It’s an odd name for a stately home – Uppark, don’t you think? It is, however, more simple than you might expect. It’s so-named due to the fact that you literally go Up to the Park for the house stands atop rolling parkland with far reaching views over the surrounding countryside and the Solent beyond.
This National Trust property has for my taste, one of the ugliest entrances I have ever seen in a country estate although the beautiful drive leading to the entrance belies the horror awaiting you. It is interesting to note that this was not the original way to the house – if you walk around to the front facade, you can see how fine it really is – and how similar it is to nearby Stansted Park.
Don’t let my personal design foibles spoil this as a potential visit however as the staff are lovely and the house well worth visiting. The gardens and the vistas in particular are noteworthy as they were created by Capability Brown and Humphry Repton.
I can’t show you any pictures of the interiors however as photos are not allowed inside (an inconsistent photographic policy runs throughout the National Trust properties I have found) – but you can wander around the house and the extensive staff quarters at will – which are well worth visiting with knowledgeable staff to explain what you are seeing – a collection gathered from the Grand Tour undertaken by the then owners.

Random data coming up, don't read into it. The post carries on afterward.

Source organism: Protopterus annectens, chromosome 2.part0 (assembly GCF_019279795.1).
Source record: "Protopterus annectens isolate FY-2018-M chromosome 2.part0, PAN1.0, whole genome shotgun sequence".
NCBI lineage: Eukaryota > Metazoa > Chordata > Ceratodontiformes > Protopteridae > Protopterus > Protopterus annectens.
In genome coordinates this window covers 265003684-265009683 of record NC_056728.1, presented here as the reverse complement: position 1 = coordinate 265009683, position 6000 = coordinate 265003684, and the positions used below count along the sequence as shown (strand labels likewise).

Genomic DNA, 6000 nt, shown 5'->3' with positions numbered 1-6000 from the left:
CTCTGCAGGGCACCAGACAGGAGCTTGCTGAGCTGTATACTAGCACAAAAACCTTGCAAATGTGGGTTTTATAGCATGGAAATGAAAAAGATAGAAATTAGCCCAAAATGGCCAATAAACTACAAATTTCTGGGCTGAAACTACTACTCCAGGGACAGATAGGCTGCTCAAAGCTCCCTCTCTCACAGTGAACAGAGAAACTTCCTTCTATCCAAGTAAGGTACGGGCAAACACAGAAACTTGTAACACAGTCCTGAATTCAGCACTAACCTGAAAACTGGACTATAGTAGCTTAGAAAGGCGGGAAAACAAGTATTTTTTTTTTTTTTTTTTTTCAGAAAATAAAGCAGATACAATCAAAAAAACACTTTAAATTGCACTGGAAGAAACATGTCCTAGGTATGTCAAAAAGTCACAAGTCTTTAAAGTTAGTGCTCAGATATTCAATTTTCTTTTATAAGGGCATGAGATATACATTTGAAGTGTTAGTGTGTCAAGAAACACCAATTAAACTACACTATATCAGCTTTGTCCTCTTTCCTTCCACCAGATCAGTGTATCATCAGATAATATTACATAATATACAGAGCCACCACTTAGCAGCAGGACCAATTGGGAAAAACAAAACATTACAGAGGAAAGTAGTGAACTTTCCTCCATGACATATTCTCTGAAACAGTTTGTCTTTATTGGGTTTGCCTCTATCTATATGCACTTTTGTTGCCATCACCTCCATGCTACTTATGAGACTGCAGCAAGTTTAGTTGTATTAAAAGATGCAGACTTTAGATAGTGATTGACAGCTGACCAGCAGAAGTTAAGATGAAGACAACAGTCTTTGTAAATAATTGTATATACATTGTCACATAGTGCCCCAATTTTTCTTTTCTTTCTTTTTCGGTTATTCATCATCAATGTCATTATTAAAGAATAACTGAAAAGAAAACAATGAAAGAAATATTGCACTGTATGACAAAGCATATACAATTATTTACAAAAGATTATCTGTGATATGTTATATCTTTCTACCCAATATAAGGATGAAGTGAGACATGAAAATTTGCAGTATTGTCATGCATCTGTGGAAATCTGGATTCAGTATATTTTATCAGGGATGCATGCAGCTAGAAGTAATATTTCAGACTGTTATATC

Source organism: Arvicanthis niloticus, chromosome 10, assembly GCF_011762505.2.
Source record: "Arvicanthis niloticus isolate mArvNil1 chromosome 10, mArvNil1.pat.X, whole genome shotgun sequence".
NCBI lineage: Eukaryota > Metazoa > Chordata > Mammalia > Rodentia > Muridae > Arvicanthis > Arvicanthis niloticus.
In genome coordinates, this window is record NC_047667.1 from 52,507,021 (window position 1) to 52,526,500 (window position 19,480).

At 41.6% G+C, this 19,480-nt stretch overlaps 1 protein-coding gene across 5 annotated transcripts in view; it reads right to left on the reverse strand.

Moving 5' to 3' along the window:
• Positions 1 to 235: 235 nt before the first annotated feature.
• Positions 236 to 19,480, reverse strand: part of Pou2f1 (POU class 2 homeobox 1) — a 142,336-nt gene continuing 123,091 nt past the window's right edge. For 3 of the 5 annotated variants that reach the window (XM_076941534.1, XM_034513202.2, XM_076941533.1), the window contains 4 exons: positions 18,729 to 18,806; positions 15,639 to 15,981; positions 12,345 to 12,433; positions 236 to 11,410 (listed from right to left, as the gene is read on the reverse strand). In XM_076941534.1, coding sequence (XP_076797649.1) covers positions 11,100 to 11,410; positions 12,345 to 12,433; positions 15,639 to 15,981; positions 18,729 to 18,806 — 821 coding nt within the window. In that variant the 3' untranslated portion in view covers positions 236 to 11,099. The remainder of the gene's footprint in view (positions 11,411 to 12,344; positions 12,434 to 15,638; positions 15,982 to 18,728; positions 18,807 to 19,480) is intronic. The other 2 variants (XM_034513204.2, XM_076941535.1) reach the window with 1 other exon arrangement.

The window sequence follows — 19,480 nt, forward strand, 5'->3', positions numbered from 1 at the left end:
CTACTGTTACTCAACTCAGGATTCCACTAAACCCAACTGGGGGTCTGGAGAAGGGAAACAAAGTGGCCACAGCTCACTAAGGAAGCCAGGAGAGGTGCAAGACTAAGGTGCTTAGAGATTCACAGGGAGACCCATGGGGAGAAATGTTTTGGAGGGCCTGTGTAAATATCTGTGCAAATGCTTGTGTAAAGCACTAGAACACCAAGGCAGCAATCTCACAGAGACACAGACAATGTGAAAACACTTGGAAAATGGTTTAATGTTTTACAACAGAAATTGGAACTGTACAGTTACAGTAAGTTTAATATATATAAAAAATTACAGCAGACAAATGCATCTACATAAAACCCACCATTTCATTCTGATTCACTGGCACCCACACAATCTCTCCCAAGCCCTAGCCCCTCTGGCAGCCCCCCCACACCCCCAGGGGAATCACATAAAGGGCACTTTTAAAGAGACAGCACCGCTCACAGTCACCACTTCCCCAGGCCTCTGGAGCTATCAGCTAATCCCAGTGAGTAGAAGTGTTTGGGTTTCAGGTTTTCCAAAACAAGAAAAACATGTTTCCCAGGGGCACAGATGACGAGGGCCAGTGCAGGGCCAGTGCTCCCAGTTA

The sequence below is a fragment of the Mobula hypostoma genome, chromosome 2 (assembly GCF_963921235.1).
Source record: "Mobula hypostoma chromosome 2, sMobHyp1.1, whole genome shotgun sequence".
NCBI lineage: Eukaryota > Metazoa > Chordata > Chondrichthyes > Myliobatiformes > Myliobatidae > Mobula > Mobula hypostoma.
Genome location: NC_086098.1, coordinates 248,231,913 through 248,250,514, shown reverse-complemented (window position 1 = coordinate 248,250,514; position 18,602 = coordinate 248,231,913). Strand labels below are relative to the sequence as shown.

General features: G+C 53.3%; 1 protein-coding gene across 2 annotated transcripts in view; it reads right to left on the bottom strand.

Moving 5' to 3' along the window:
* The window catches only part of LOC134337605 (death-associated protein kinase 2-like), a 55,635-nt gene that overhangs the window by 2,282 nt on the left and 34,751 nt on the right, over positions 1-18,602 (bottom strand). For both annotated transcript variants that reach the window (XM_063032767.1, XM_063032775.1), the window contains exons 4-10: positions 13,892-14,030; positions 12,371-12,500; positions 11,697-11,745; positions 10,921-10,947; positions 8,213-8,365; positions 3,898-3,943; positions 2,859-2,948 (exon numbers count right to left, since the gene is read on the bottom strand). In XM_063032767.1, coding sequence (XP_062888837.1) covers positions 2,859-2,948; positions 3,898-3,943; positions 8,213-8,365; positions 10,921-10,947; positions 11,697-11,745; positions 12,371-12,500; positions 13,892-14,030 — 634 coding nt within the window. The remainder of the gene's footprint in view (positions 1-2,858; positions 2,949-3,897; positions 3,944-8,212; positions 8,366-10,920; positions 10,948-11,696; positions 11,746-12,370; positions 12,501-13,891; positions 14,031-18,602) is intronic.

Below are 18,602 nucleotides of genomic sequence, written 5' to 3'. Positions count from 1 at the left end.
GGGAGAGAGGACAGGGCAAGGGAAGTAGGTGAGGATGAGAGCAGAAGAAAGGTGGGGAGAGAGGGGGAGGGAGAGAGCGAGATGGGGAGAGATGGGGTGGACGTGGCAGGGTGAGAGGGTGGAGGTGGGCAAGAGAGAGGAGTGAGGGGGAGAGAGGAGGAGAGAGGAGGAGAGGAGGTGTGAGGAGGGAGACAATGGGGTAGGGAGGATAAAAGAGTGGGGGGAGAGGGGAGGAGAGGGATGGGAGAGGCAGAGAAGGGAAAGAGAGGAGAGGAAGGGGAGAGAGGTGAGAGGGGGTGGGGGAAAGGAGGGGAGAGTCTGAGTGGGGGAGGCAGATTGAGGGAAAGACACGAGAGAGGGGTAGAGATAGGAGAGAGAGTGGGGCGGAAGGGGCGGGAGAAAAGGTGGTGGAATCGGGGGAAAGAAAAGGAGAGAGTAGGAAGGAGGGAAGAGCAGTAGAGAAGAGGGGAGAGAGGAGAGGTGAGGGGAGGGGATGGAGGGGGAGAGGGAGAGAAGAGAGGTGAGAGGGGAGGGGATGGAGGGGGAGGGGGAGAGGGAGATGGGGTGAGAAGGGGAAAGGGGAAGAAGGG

There is also the most glorious (and enormous) doll’s house – built around 1735 – 40 for the Lethieullier family and it’s one of the two most important early 18th-century doll’s houses in Britain.
The most noteworthy tale about this house is that much of it burnt down nearly twenty years ago now in 1989 and what you see is a fine restoration – artisans have had to re-learn lost arts to reproduce the intricate plasterwork ceilings and medallions. The Trust has cleverly displayed images of each room as it looked after the fire so you can see how pristine the renovation really is – and when you consider what they had to work with, it really is remarkable. Luckily, the staff were able to save the ground floor’s furnishings and paintings – the upper floors, lived in by the family, were not so lucky.
One last intriguing little nugget of information about Uppark? Sarah Wells, mother of HG Wells, the author, was housekeeper here. Wells was to record the old-fashioned world of Uppark in his novel, Tono-Bungay.
All in all, it’s definitely worth a visit or too.
Uppark House & Garden, South Harting, Petersfield, Hampshire, GU31 5QR. Entry for National Trust members is free, for non members, adults: GBP9.10 and children: GBP4.50.
Contributor: Sue Lowry
A3 Traveller s on twitter @A3Traveller, on Flickr, Instagram, YouTube and Facebook: Sue Lowry. It is the sister blog to MagellanStraits.com – the musings and observations of the staff of Magellan PR. Magellan PR is on twitter, Pinterest, YouTube & Facebook: @MagellanPR.